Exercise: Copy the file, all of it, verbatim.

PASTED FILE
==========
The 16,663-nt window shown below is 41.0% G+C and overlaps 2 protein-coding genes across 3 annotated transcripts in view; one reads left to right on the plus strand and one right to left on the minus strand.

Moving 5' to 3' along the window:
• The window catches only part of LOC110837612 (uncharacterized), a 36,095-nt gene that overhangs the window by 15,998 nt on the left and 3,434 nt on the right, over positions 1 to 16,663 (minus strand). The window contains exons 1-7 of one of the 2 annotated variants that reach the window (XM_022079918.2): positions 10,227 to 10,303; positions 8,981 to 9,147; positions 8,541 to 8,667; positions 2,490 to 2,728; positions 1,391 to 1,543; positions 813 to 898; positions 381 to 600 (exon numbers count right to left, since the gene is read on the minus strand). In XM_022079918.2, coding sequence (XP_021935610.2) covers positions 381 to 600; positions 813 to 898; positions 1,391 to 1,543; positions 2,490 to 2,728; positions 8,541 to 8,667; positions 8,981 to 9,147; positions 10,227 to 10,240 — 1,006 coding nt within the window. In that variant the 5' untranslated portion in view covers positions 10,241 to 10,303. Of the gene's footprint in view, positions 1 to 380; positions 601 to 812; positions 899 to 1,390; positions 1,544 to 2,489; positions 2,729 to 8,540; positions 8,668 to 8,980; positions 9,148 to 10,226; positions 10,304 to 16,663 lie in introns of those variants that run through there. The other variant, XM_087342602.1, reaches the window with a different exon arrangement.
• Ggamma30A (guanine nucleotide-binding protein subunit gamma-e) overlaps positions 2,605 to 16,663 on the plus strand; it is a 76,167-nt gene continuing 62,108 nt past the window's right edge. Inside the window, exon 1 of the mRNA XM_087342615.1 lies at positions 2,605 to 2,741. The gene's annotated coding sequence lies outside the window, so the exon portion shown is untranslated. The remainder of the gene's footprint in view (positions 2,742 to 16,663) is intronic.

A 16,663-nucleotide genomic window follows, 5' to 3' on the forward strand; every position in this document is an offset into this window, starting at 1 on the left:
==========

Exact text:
The 16,663-nt window shown below is 41.0% G+C and overlaps 2 protein-coding genes across 3 annotated transcripts in view; one reads left to right on the plus strand and one right to left on the minus strand.

Moving 5' to 3' along the window:
• The window catches only part of LOC110837612 (uncharacterized), a 36,095-nt gene that overhangs the window by 15,998 nt on the left and 3,434 nt on the right, over positions 1 to 16,663 (minus strand). The window contains exons 1-7 of one of the 2 annotated variants that reach the window (XM_022079918.2): positions 10,227 to 10,303; positions 8,981 to 9,147; positions 8,541 to 8,667; positions 2,490 to 2,728; positions 1,391 to 1,543; positions 813 to 898; positions 381 to 600 (exon numbers count right to left, since the gene is read on the minus strand). In XM_022079918.2, coding sequence (XP_021935610.2) covers positions 381 to 600; positions 813 to 898; positions 1,391 to 1,543; positions 2,490 to 2,728; positions 8,541 to 8,667; positions 8,981 to 9,147; positions 10,227 to 10,240 — 1,006 coding nt within the window. In that variant the 5' untranslated portion in view covers positions 10,241 to 10,303. Of the gene's footprint in view, positions 1 to 380; positions 601 to 812; positions 899 to 1,390; positions 1,544 to 2,489; positions 2,729 to 8,540; positions 8,668 to 8,980; positions 9,148 to 10,226; positions 10,304 to 16,663 lie in introns of those variants that run through there. The other variant, XM_087342602.1, reaches the window with a different exon arrangement.
• Ggamma30A (guanine nucleotide-binding protein subunit gamma-e) overlaps positions 2,605 to 16,663 on the plus strand; it is a 76,167-nt gene continuing 62,108 nt past the window's right edge. Inside the window, exon 1 of the mRNA XM_087342615.1 lies at positions 2,605 to 2,741. The gene's annotated coding sequence lies outside the window, so the exon portion shown is untranslated. The remainder of the gene's footprint in view (positions 2,742 to 16,663) is intronic.

A 16,663-nucleotide genomic window follows, 5' to 3' on the forward strand; every position in this document is an offset into this window, starting at 1 on the left: